Note: This is not a step by step tutorial but an explanation of a few key featuresA few days ago my friend, Paul Tran and I explored different features in the UDK material editor. We decided to make an ice material so we did some research, played with a few nodes can came up with this base functionality shown below.
The node network show below plugs into the Emissive input to light the object from all angles (see animated gif above) or the diffuse and light it externally. The Reflection Vector and Vector Transform plug into a cube map (the Texture Sample node) to make the ice reflect the environment.
A stretched normal map plugs into the Distortion input on the material and into the Fresnel for the outer color.
The un-stretched normal map plugs straight into the Normal map input. That same un-stretched normal map also plugs into a Fresnel which then plugs into the Opacity input to make the ice transparent and bumpy in the middle.
After accomplishing this I decided to adopt some ideas from George Sokol's tessellated icicle material.
Below, the simple stone shader (textures are property of Epic) textures plug into the A slot of their respective Lerps and their ice equivalents into the B slots.
The Blue channel of a VertexColor node plugs into the Alpha inputs of the Lerps. This allows the user to lerp between stone and ice by vertex painting blue onto an object with this material.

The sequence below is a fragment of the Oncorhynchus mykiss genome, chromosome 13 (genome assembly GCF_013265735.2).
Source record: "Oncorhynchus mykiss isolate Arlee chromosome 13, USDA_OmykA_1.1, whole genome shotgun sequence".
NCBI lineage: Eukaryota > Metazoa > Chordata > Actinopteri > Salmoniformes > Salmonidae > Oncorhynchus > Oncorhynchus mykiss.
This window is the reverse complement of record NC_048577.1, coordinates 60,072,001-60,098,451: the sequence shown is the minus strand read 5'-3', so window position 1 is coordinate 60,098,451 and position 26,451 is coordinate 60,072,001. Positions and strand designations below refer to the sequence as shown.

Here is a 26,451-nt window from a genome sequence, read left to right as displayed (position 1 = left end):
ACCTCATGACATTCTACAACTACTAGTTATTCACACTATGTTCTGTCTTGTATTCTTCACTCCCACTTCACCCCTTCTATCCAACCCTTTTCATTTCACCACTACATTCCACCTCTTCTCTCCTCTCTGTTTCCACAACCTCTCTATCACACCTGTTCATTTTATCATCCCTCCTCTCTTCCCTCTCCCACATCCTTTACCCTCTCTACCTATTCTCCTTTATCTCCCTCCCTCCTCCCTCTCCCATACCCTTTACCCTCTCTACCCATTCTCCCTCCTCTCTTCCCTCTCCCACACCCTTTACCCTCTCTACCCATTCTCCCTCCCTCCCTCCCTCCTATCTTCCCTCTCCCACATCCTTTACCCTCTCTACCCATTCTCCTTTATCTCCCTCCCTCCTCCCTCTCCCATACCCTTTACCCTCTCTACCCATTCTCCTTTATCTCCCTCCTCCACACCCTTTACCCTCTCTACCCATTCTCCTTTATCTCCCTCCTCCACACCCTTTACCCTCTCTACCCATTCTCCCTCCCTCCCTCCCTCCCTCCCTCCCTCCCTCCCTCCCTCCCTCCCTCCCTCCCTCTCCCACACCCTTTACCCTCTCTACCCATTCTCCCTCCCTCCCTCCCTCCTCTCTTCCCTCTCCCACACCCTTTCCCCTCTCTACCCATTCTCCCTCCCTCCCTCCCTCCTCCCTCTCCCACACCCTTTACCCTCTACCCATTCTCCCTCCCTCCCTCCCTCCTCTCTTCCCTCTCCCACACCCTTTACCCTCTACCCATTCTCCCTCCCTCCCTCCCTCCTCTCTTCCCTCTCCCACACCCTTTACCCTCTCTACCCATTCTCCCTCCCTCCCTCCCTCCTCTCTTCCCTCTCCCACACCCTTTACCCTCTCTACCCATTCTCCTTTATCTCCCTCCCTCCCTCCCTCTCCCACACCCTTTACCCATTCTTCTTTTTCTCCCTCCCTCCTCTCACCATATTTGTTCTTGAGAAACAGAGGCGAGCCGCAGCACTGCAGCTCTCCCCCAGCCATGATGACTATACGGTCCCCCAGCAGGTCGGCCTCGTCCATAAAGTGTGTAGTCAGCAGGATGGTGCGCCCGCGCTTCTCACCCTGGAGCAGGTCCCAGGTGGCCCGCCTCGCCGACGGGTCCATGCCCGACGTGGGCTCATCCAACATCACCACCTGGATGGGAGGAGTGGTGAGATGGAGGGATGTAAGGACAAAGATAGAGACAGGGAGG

Opacity is not used since it will be frozen over solid stone, no longer a frozen ball of water.
A displacement map multiplied by the Red Channel of a VertexColor node plugs into the Alpha input of a Lerp between a 0,0,0 vector (no displacement) and 0,0,-60 (a down vector). This Lerp plugs into the WorldDisplacement input. (See image below) This allows the user to add downward facing icicles by vertex painting red onto an object with this material.
A WorldNormal node allows the vertices to displace based on the object's face normals. This WorldNormal and down vector plug into a SwitchParam to allow the user to pick whether they want the height map to push out based on the face normals of the mesh or a set down vector.
A Camera World Position and Object World Position plug into a Distance node. This will find the distance between those 2 objects. That distance multiplies by a vector parameter to tessellate the mesh more when the camera gets close to it. This node network (shown below) plugs into the TessellationMultiplier.
Also make sure to use a VectorParameter instead of a TexCoord node or else there will be holes in the mesh. See below:
That's it for the material. A Material Instance Constant of this material allows the user to change it's parameters on the fly such as the ice color, icicle length, amount of icicles, direction of icicles, tessellation amount etc. Like this:
Thanks for reading.